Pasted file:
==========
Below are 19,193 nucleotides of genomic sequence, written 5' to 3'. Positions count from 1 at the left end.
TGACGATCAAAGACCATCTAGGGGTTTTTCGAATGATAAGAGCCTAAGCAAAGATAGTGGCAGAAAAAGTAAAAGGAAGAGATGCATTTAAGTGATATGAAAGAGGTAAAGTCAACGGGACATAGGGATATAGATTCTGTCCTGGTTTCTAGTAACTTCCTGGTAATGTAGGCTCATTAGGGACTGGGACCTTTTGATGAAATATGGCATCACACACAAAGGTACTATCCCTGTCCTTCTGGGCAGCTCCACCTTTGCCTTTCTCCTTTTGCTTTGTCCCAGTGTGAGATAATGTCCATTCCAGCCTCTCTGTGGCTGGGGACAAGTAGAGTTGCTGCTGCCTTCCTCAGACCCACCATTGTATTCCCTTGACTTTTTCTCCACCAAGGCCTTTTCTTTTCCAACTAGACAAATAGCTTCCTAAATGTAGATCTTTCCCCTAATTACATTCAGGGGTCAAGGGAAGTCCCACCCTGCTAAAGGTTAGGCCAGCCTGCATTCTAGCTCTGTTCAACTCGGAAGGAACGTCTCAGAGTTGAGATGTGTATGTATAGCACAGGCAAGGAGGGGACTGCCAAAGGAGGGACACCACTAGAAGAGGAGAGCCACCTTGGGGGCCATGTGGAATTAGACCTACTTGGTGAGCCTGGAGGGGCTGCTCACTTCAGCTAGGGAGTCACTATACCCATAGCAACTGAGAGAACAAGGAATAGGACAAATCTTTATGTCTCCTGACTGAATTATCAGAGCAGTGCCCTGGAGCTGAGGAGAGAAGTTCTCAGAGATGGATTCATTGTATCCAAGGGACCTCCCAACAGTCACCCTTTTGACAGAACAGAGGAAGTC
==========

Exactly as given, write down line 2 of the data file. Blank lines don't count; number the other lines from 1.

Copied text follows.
TGACGATCAAAGACCATCTAGGGGTTTTTCGAATGATAAGAGCCTAAGCAAAGATAGTGGCAGAAAAAGTAAAAGGAAGAGATGCATTTAAGTGATATGAAAGAGGTAAAGTCAACGGGACATAGGGATATAGATTCTGTCCTGGTTTCTAGTAACTTCCTGGTAATGTAGGCTCATTAGGGACTGGGACCTTTTGATGAAATATGGCATCACACACAAAGGTACTATCCCTGTCCTTCTGGGCAGCTCCACCTTTGCCTTTCTCCTTTTGCTTTGTCCCAGTGTGAGATAATGTCCATTCCAGCCTCTCTGTGGCTGGGGACAAGTAGAGTTGCTGCTGCCTTCCTCAGACCCACCATTGTATTCCCTTGACTTTTTCTCCACCAAGGCCTTTTCTTTTCCAACTAGACAAATAGCTTCCTAAATGTAGATCTTTCCCCTAATTACATTCAGGGGTCAAGGGAAGTCCCACCCTGCTAAAGGTTAGGCCAGCCTGCATTCTAGCTCTGTTCAACTCGGAAGGAACGTCTCAGAGTTGAGATGTGTATGTATAGCACAGGCAAGGAGGGGACTGCCAAAGGAGGGACACCACTAGAAGAGGAGAGCCACCTTGGGGGCCATGTGGAATTAGACCTACTTGGTGAGCCTGGAGGGGCTGCTCACTTCAGCTAGGGAGTCACTATACCCATAGCAACTGAGAGAACAAGGAATAGGACAAATCTTTATGTCTCCTGACTGAATTATCAGAGCAGTGCCCTGGAGCTGAGGAGAGAAGTTCTCAGAGATGGATTCATTGTATCCAAGGGACCTCCCAACAGTCACCCTTTTGACAGAACAGAGGAAGTC